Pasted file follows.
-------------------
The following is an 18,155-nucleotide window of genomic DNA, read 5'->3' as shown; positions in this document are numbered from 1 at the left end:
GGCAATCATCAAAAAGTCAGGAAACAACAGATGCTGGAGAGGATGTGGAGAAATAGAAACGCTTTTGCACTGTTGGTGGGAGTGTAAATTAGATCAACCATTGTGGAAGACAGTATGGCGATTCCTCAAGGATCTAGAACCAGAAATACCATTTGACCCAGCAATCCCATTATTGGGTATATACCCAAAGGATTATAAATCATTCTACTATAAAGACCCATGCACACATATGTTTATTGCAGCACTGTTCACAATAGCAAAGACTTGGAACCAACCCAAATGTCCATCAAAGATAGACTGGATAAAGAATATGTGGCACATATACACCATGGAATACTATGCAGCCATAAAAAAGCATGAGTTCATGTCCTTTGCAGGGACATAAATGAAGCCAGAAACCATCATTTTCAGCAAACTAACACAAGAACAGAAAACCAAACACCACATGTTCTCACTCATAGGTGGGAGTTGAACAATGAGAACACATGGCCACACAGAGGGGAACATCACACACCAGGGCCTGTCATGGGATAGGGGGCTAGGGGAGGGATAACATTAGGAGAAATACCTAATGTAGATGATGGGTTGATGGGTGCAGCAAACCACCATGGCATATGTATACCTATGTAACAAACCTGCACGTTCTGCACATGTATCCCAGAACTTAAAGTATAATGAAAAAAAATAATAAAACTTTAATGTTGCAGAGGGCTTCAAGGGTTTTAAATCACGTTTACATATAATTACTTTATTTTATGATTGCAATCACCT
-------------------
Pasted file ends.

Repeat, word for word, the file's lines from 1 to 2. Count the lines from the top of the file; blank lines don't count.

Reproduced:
The following is an 18,155-nucleotide window of genomic DNA, read 5'->3' as shown; positions in this document are numbered from 1 at the left end:
GGCAATCATCAAAAAGTCAGGAAACAACAGATGCTGGAGAGGATGTGGAGAAATAGAAACGCTTTTGCACTGTTGGTGGGAGTGTAAATTAGATCAACCATTGTGGAAGACAGTATGGCGATTCCTCAAGGATCTAGAACCAGAAATACCATTTGACCCAGCAATCCCATTATTGGGTATATACCCAAAGGATTATAAATCATTCTACTATAAAGACCCATGCACACATATGTTTATTGCAGCACTGTTCACAATAGCAAAGACTTGGAACCAACCCAAATGTCCATCAAAGATAGACTGGATAAAGAATATGTGGCACATATACACCATGGAATACTATGCAGCCATAAAAAAGCATGAGTTCATGTCCTTTGCAGGGACATAAATGAAGCCAGAAACCATCATTTTCAGCAAACTAACACAAGAACAGAAAACCAAACACCACATGTTCTCACTCATAGGTGGGAGTTGAACAATGAGAACACATGGCCACACAGAGGGGAACATCACACACCAGGGCCTGTCATGGGATAGGGGGCTAGGGGAGGGATAACATTAGGAGAAATACCTAATGTAGATGATGGGTTGATGGGTGCAGCAAACCACCATGGCATATGTATACCTATGTAACAAACCTGCACGTTCTGCACATGTATCCCAGAACTTAAAGTATAATGAAAAAAAATAATAAAACTTTAATGTTGCAGAGGGCTTCAAGGGTTTTAAATCACGTTTACATATAATTACTTTATTTTATGATTGCAATCACCT